I disagree that HiFi gear looks ugly, in as much as beauty is in the eye of the beholder. Some very iffy looking equipment for sure, but also some very fine gear too.
 

andyjm

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Jul 20, 2012
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matt49 said:
This is a particular problem in hi-fi, because hi-fi straddles three fields of science: electronics, acoustics, and psycho-acoustics; or to put it another way: how electronic equipment works, how sound combines with space, and how our hearing works. These three branches of science require quite different types of expertise. Knowing about one of them (e.g. electronics) is valuable and admirable, but it will only ever give you part of the picture. I admire people on this forum who have knowledge of electronic engineering and have learnt a lot from them. But I take everything they say about hi-fi with a large pinch of salt, because it appears to me that their knowledge of electronics far exceeds their understanding of the physiology and psychology of hearing.
Matt,

You raise an interesting point. As a man who has a background in audio electronics, but not the factors that impact the brain's interpretation of sound, I am continually surprised about the identification of 'changes' in the quality of sound when it is clear from an engineering analysis that the sound leaving the speaker is unchanged.

The factors that impact sound perception are clearly complex. If changing a mains cable has made no electrical difference at all, but the purchaser perceives an improvement, arguably the change has made a difference (to the purchaser, at least), and the updgrade has worked.

Tricky, huh?
 

spiny norman

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steve_1979 said:
Quotation from Gordon Holt in 1987
The same J Gordon Holt who more or less invented, and certainly promoted, subjective reviewing? He did after all start his magazine at a time when most other magazines were all about dry measurements and no discussion of how products sounded, saying "if nobody else will report what an audio component sounds like, I'll do it myself!"

Who made the nonsensical, but headline-grabbing, statement about the better the recording, the worse the performance?

Who spent the latter years of his life railing against those who wouldn't adopt double blind testing, even though he'd not been too bothered to do such testing when he was leading the subjectivist movement and running its most prominent mouthpiece?

Who almost single-handedly created the concept of the audio high-end?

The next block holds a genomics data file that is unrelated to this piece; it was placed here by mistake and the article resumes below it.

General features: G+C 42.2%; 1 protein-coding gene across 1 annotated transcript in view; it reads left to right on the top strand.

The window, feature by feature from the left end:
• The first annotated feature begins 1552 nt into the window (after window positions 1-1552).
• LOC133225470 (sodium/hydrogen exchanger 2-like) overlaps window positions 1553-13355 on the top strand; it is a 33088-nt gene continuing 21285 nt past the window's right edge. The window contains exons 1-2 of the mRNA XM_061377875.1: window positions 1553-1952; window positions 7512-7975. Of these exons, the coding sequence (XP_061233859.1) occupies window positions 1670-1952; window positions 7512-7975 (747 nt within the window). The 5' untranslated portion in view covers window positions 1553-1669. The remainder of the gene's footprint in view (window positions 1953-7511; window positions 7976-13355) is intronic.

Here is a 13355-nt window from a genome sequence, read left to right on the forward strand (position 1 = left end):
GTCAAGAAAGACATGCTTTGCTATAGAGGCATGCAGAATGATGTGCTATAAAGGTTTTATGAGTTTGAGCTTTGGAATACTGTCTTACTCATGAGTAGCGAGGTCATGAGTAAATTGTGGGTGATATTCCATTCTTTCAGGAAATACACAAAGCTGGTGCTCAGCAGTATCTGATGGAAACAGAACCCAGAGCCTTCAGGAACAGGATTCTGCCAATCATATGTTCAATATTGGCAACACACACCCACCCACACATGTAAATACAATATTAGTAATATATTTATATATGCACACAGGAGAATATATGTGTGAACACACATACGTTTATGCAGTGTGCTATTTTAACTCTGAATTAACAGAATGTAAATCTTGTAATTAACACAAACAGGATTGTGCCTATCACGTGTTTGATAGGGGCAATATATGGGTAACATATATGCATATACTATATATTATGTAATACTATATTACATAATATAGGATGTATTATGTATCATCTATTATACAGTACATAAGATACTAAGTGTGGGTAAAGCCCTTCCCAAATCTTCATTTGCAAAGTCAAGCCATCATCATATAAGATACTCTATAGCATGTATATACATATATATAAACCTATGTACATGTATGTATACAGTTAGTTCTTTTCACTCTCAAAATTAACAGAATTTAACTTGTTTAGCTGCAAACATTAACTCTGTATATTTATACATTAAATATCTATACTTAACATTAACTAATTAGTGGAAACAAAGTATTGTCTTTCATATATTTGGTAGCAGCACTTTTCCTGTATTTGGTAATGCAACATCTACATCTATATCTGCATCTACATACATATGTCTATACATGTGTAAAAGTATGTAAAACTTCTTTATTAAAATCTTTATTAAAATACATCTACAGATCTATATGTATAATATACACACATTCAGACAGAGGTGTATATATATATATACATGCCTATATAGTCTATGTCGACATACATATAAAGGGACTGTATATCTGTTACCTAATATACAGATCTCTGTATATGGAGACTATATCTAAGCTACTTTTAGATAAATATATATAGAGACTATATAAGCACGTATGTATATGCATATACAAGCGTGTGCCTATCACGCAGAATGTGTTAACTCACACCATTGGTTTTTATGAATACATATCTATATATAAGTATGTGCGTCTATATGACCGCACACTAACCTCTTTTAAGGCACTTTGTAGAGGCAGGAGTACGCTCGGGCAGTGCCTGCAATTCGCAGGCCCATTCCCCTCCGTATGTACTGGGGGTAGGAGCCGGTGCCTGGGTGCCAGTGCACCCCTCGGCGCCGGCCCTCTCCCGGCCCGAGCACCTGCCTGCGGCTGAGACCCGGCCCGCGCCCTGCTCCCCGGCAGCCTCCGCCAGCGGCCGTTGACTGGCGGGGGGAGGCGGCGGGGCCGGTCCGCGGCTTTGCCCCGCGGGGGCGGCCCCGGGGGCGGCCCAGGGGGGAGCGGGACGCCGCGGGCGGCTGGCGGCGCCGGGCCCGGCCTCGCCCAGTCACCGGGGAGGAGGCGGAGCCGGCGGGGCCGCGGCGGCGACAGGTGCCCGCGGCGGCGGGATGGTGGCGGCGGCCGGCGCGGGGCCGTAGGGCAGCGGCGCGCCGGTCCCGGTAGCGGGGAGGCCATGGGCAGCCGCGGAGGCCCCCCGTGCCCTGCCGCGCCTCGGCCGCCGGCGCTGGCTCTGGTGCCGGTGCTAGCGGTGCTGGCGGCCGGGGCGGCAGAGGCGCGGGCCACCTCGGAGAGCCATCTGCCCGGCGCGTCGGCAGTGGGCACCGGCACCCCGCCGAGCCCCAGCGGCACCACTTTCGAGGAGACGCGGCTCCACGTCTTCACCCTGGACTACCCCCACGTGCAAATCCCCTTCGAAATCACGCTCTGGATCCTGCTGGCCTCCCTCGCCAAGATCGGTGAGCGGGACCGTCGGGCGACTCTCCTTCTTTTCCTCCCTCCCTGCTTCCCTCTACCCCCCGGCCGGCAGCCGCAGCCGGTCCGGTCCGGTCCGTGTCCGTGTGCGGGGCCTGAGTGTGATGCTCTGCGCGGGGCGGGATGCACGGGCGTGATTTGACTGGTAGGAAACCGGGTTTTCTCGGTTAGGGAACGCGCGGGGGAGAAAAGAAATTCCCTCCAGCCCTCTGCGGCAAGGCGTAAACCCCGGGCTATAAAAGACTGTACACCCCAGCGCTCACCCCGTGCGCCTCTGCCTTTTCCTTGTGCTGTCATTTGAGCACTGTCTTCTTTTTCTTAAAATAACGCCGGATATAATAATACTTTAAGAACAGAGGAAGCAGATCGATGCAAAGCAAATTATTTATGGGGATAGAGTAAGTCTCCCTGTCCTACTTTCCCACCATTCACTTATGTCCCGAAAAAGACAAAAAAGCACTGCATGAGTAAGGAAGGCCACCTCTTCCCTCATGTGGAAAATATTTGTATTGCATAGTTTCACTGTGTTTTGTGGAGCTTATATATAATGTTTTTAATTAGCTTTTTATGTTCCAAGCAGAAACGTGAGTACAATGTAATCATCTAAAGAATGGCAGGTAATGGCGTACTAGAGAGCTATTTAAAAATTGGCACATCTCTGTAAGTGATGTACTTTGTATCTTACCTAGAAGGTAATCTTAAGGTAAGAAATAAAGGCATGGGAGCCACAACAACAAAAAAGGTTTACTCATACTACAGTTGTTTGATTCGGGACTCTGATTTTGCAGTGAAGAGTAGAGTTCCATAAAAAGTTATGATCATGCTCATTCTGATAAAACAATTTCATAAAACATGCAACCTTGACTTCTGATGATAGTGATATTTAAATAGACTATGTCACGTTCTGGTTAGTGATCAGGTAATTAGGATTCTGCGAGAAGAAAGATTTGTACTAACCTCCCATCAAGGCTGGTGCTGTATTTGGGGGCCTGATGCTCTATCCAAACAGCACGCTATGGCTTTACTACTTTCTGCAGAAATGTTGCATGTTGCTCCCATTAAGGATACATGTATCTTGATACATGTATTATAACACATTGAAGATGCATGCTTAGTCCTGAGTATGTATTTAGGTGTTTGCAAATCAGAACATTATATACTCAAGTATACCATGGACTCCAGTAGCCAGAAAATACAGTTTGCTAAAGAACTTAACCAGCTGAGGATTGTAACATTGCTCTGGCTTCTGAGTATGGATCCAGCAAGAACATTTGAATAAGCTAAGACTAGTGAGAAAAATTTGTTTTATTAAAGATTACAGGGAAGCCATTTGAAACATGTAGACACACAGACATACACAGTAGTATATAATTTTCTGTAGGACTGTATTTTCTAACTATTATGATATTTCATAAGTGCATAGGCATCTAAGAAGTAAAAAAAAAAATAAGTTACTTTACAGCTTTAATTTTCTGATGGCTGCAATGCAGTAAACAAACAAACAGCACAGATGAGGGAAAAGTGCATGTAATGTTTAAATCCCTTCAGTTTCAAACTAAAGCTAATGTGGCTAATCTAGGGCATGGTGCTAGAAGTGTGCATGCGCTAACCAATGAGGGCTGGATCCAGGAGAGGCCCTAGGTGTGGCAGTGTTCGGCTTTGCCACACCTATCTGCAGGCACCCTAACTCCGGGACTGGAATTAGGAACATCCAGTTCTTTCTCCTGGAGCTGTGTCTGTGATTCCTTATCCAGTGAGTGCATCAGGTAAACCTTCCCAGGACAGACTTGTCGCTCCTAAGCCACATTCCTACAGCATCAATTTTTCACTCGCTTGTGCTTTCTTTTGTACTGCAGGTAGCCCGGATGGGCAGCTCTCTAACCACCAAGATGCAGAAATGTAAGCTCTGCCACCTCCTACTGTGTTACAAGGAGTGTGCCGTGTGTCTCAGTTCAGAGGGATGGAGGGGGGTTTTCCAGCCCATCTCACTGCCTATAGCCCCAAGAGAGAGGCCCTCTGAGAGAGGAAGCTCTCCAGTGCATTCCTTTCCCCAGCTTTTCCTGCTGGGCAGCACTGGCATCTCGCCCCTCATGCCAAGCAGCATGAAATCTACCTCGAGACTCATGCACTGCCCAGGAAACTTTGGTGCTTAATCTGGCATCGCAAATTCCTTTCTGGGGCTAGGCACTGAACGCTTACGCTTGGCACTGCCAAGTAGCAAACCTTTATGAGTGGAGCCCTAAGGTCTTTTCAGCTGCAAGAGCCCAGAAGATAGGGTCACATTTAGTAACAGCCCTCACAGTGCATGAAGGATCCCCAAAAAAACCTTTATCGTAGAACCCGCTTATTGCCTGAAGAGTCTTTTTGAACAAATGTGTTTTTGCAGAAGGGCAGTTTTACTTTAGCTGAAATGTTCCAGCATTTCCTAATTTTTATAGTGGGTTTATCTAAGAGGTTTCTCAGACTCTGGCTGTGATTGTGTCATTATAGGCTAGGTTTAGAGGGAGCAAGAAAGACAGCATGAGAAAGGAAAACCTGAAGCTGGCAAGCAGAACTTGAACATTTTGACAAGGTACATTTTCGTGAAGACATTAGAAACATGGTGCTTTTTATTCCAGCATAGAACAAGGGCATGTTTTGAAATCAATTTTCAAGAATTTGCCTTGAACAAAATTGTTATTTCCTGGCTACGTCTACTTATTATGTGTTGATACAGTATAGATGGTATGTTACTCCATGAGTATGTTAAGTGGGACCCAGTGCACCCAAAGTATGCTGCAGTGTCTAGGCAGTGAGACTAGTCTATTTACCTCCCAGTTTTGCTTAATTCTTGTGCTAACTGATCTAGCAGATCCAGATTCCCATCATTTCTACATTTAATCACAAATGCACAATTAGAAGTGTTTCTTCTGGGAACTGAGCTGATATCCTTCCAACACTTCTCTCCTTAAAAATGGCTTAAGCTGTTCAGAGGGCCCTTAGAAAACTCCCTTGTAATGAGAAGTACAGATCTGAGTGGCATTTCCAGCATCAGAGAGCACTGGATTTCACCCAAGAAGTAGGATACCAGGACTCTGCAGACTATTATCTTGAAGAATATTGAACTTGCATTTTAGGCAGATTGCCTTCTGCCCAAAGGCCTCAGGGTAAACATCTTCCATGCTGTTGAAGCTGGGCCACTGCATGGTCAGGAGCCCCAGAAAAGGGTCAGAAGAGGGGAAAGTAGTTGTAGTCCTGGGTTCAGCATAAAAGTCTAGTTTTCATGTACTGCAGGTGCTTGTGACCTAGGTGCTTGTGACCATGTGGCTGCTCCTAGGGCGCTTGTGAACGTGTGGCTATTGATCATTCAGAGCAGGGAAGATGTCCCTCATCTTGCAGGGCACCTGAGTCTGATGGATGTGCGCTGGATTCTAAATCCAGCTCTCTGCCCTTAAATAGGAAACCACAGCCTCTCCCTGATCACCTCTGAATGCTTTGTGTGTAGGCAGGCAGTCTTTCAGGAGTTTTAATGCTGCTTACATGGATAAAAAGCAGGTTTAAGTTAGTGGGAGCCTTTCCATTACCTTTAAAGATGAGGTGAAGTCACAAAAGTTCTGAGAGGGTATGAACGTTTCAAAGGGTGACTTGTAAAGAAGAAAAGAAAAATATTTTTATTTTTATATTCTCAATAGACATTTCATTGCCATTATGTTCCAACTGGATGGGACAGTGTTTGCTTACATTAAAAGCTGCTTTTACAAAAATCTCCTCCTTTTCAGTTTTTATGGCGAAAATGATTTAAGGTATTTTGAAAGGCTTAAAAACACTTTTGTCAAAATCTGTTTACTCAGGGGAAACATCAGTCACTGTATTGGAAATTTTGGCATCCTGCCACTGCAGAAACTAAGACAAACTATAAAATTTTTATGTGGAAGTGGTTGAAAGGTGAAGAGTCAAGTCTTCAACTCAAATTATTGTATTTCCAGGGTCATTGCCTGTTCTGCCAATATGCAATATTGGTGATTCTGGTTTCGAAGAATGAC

And whose more eye-candy quotations pop up about every six months, do the rounds of the forums in order to prove the point of those who don't really know the background to them, getting increasingly misused and twisted to suit whichever agenda is required, then quietly go back to sleep again until they're needed again?

I think that's who you mean.
 

Overdose

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Feb 8, 2008
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andyjm said:
matt49 said:
This is a particular problem in hi-fi, because hi-fi straddles three fields of science: electronics, acoustics, and psycho-acoustics; or to put it another way: how electronic equipment works, how sound combines with space, and how our hearing works. These three branches of science require quite different types of expertise. Knowing about one of them (e.g. electronics) is valuable and admirable, but it will only ever give you part of the picture. I admire people on this forum who have knowledge of electronic engineering and have learnt a lot from them. But I take everything they say about hi-fi with a large pinch of salt, because it appears to me that their knowledge of electronics far exceeds their understanding of the physiology and psychology of hearing.
Matt,

You raise an interesting point. As a man who has a background in audio electronics, but not the factors that impact the brain's interpretation of sound, I am continually surprised about the identification of 'changes' in the quality of sound when it is clear from an engineering analysis that the sound leaving the speaker is unchanged.

The factors that impact sound perception are clearly complex. If changing a mains cable has made no electrical difference at all, but the purchaser perceives an improvement, arguably the change has made a difference (to the purchaser, at least), and the updgrade has worked.

Tricky, huh?
but take away the knowledge that the mains cable has been replaced, or remove it without announcing the fact and the difference disappears.

That's expectation bias affecting perception and quite different to the cable making the difference.
 

Overdose

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Feb 8, 2008
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spiny norman said:
Who made the nonsensical, but headline-grabbing, statement about the better the recording, the worse the performance?
Depends on the context, but modern recording and production techniques can hide an awful lot of ills, so perhaps this is the meaning of the statement.

Regardless, it is the quote in the OP that is the subject of discussion and its validity is not diminished by whatever the person making the statement has said or done, before or after.
 

John Duncan

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Jan 8, 2008
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Overdose said:
spiny norman said:
Who made the nonsensical, but headline-grabbing, statement about the better the recording, the worse the performance?